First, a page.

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Is smoking on French café terraces becoming an endangered habit?

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Is smoking on French café terraces becoming an endangered habit?
Photo: AFP
17:07 CEST+02:00
One of the upsides of living in France is enjoying a drink or something to eat on one of the many café terraces, and be it sunny or rainy, smokers are always part of the picture.

But smoking while sitting at said terraces has become quite polarising - what stands as an irreplaceable ritual and a vital slice of France for some is a hugely anti-social habit for others. 

The possibility of a smoking ban on café terraces is up again for debate, after the research institute Opinion Way published a poll that said 73 percent of the French population was in favour of such a ban.

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Some businesses fear a ban will harm their custom. Photo: AFP

We asked some French people for their opinion, and let's say that there is often more to it than a simple 'yes' or 'no' answer.

Julia, a young Parisian, is indeed quite obliging when it comes to smokers on terraces: "As long as I am not smoked out to the point where I need to change seats or anything, I don't really mind.

"Though I keep in mind that passive smoking is a thing, so I try to avoid sitting close to smokers when I can."

Jean-Pierre, a 54-year-old policeman from Brittany, while often bothered by smokers tries to put things into perspective.

He said: "When it is windy or when I am surrounded by smokers, it does become inconvenient and the smell of smoke is annoying me. But after all these years spent on patrol and regulating traffic during car accidents on the highway, I believe cigarettes smoke cannot be much worse than what comes out of exhaust pipes."

Marcel, 77, is much less understanding but has his reasons: "I stopped smoking 20 years ago, but it is still tempting to have a ciggy with your morning coffee when you are surrounded by smokers." 

But most of all, Marcel worries for his grandchildren's health: "I have two grandchildren and the oldest has asthma - I want him to enjoy café terraces as much as anyone can, but his condition makes it harder for him, if not impossible, to be around smokers."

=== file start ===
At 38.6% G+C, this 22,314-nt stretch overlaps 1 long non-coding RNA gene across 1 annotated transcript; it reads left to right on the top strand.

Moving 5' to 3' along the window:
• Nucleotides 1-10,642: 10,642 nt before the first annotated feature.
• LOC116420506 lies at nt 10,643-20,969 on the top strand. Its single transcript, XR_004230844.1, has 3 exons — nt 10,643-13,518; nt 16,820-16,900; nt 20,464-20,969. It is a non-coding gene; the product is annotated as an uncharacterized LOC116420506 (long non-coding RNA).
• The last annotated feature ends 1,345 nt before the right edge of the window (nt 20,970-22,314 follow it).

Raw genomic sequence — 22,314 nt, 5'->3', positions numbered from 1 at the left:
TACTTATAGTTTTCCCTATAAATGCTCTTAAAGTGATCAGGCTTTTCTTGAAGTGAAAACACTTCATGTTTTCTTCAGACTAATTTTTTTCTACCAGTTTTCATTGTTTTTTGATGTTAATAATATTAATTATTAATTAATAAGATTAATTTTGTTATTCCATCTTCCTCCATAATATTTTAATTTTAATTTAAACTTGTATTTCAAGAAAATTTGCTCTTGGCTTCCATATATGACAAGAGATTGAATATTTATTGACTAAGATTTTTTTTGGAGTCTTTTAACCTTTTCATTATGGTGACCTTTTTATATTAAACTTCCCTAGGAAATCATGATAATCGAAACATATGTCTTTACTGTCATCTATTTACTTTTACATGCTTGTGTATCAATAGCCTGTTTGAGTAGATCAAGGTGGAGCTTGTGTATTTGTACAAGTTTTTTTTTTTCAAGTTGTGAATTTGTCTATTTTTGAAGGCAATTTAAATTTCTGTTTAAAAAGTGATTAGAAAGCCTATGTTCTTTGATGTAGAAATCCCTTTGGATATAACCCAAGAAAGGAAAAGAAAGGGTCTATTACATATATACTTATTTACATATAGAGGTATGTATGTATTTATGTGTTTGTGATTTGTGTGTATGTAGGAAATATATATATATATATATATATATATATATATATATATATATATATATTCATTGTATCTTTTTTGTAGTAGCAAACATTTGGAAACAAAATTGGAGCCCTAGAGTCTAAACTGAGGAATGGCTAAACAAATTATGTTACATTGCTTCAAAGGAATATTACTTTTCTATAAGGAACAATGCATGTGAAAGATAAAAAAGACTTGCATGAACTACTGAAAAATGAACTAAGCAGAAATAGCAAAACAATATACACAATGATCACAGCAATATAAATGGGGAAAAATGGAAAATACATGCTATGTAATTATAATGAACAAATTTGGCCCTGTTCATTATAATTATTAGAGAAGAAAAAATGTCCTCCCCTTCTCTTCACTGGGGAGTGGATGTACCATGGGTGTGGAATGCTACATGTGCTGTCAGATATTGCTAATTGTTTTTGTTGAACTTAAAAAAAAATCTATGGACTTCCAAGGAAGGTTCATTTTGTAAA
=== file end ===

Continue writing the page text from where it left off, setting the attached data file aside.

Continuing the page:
But for Marc, a Paris bar owner, a smoking ban is simply out of question.

When asked what he thinks of a potential ban, he immediately frowns and mumbles: "Talk about pushing it! You already can't smoke inside, now they want to apply the ban on terraces as well? That is really nonsense, they would kill hundreds of businesses."

Elisabeth, a 33 year-old saleswoman could not agree more with him.

She said: "I get that it can be unpleasant for non-smokers, but an actual ban seems like a bit of stretch. First café terraces, then it is going be the streets altogether - sounds like dictatorship to me!"

The research, carried out by professional pollsters Opinion Way for French anti-smoking group Droits de Non Fumeurs, also showed that 75 percent of the 18-34 year-olds and 77 percent of respondents aged 65 and over were in favour of bans or restrictions, creating a rather surprising consensus.

But regardless of the polls, some people will hold on to their cigarettes for as long as possible.

Pascal, a 50 year-old dry cleaner from Bordeaux said: "People really are a pain in the ass! If they do not want to be bothered by smoke, then stay inside the café and leave smokers be!"

Despite smokers' discontent, several French cities have already started taking actions on beaches such as Marseille, where smoking is banned on several major beaches or in parks, as in Paris or Nancy.

 
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